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Tahiti and Moorea

During this time, fortunately,  one of my fridges breaks down (no big deal) and my generator breathes its last (biiiig deal!) and I am trying to find a solution, quick and fast if possible… Very difficult to accomplish in this part of the world! A new unit would cost at least 10000$ and take at least two months to arrive. I would still need to remove the old one and install the new one in my narrow engine room by myself. Even then, this is way above my budget and beyond my plans for time!

 

But sometimes things fall in place. My new co-sailor from Oregon arrives and she happens to have sailing friends who happen to 1. Have a generator on board, 2. Want to sell it, and 3. Are here in Tahiti. Awesome!

The whole process of negotiating and buying it, having it overhauled, and installed on board takes about four weeks and this one works even better than the old one! But a project like this is never straightforward and you have to be willing to walk the extra mile and get down to where it hurts. Bitter pill: After using it for a few hours I discover an oil leak that was not evident during the trial runs. This will mean uninstalling it, taking it to the shop to be fix, and reinstalling it!

 

Luckily, in between we escape several times to Moorea, Tahiti’s pretty little sister. The anchorages there have been rated as the most beautiful and spectacular in the world by other cruisers and we agree! The jagged green peaks of the volcanic caldera beg you to go hiking among them. But it is a good idea to try and time the weather… The wet season has started here with frequent and intense showers around midday, so typical in the tropics. We start (too) late in the morning on the sunny coast and head inland to the Three Coconut lookout, a hike on a well groomed path steep up the mountain side above which the clouds are already mounting, making walking in the forest and crossing creeks a twilight affair. We arrive at the top only to see the inside of a rain cloud and get completely drenched in a tropical downpour of about an hour, finally finding an overhanging rock to rest and eat our soggy sandwiches. On top of that we lose each other in the dense forest. Shouting does not work because of the great noise the large raindrops make when they hit the leaves and the ground. After some running up and down the trail I find my co-sailor who has gone off the trail and we head back to the coast where the sun shines and we are almost dry again by the time we get back to the boat.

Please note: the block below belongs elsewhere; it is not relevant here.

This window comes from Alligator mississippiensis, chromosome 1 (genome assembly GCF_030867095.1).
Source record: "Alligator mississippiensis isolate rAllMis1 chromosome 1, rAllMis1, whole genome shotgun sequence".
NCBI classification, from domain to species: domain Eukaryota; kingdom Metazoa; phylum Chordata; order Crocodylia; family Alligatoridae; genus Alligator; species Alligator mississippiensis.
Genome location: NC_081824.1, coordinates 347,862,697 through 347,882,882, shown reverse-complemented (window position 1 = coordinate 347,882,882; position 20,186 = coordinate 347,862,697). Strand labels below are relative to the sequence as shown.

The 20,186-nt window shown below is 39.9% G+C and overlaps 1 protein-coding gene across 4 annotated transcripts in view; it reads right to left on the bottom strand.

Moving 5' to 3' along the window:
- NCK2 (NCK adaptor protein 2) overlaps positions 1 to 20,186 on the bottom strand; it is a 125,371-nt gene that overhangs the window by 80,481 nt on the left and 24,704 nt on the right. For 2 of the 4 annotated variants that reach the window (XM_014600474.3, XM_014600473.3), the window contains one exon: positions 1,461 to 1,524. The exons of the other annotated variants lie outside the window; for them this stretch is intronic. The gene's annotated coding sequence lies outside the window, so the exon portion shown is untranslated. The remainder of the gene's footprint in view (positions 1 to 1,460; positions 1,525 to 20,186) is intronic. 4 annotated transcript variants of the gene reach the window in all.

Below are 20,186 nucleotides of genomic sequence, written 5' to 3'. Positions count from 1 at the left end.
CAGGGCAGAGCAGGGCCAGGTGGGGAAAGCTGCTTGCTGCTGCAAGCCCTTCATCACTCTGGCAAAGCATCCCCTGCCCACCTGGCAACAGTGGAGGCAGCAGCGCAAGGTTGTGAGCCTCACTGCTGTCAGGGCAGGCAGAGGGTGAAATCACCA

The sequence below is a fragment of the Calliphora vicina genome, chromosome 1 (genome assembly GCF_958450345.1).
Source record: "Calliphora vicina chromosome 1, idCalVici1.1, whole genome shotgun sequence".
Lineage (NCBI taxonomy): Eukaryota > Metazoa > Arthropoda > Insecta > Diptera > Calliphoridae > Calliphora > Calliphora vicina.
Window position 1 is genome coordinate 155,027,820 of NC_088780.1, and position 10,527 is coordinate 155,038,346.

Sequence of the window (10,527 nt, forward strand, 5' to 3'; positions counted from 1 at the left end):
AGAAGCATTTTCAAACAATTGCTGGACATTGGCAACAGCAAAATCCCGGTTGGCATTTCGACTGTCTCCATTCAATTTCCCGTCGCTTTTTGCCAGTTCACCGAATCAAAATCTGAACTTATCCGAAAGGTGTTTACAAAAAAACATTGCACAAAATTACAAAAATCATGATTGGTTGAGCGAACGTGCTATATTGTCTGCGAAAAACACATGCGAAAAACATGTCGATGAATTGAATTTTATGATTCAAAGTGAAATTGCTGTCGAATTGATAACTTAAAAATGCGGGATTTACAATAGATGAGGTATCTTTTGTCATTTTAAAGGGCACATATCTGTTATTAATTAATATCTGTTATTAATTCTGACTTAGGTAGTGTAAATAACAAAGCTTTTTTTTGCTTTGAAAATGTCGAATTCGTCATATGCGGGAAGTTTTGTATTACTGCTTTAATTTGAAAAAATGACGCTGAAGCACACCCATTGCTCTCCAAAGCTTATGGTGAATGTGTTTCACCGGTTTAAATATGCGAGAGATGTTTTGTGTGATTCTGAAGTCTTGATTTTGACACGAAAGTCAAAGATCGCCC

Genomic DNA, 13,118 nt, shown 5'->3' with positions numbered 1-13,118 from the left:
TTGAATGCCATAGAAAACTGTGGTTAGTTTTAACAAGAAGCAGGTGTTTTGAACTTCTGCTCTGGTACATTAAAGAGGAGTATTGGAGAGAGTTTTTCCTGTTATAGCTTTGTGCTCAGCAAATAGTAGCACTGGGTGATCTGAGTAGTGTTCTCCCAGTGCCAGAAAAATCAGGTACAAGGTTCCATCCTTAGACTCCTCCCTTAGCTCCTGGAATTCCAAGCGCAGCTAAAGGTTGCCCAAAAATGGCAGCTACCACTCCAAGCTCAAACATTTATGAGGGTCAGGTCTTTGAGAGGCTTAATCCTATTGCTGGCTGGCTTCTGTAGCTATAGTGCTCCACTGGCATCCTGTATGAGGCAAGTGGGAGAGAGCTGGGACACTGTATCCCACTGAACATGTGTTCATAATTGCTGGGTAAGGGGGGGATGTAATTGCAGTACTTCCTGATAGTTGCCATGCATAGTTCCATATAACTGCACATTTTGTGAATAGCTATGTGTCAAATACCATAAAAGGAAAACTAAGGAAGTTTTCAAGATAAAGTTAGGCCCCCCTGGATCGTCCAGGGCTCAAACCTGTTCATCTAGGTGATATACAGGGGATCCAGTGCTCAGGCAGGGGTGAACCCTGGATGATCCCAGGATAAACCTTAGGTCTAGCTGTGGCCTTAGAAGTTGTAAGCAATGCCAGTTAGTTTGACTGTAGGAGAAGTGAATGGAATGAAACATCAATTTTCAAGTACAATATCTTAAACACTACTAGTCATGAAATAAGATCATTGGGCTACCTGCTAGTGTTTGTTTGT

We also get a few close up views of humpback whales who are resting up here before their great journey back to the Southern Ocean. Magnificent creatures!

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